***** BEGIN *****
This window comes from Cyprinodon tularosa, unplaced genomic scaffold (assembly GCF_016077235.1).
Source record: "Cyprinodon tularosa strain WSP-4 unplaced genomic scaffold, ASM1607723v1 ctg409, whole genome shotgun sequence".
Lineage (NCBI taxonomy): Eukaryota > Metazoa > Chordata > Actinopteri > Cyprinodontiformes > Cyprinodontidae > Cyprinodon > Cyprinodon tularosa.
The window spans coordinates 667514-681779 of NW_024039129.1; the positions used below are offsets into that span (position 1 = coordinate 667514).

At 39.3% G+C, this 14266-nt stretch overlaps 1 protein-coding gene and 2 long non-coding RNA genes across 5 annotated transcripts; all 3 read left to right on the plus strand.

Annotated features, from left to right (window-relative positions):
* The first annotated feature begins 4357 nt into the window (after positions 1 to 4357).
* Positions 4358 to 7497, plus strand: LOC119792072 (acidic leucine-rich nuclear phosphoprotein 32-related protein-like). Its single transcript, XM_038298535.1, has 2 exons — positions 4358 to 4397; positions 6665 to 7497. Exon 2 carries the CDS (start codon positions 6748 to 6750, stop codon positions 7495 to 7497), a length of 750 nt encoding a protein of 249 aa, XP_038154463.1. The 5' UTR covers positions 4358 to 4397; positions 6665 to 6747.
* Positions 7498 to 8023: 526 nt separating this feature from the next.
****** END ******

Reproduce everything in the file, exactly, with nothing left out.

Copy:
This window comes from Cyprinodon tularosa, unplaced genomic scaffold (assembly GCF_016077235.1).
Source record: "Cyprinodon tularosa strain WSP-4 unplaced genomic scaffold, ASM1607723v1 ctg409, whole genome shotgun sequence".
Lineage (NCBI taxonomy): Eukaryota > Metazoa > Chordata > Actinopteri > Cyprinodontiformes > Cyprinodontidae > Cyprinodon > Cyprinodon tularosa.
The window spans coordinates 667514-681779 of NW_024039129.1; the positions used below are offsets into that span (position 1 = coordinate 667514).

At 39.3% G+C, this 14266-nt stretch overlaps 1 protein-coding gene and 2 long non-coding RNA genes across 5 annotated transcripts; all 3 read left to right on the plus strand.

Annotated features, from left to right (window-relative positions):
* The first annotated feature begins 4357 nt into the window (after positions 1 to 4357).
* Positions 4358 to 7497, plus strand: LOC119792072 (acidic leucine-rich nuclear phosphoprotein 32-related protein-like). Its single transcript, XM_038298535.1, has 2 exons — positions 4358 to 4397; positions 6665 to 7497. Exon 2 carries the CDS (start codon positions 6748 to 6750, stop codon positions 7495 to 7497), a length of 750 nt encoding a protein of 249 aa, XP_038154463.1. The 5' UTR covers positions 4358 to 4397; positions 6665 to 6747.
* Positions 7498 to 8023: 526 nt separating this feature from the next.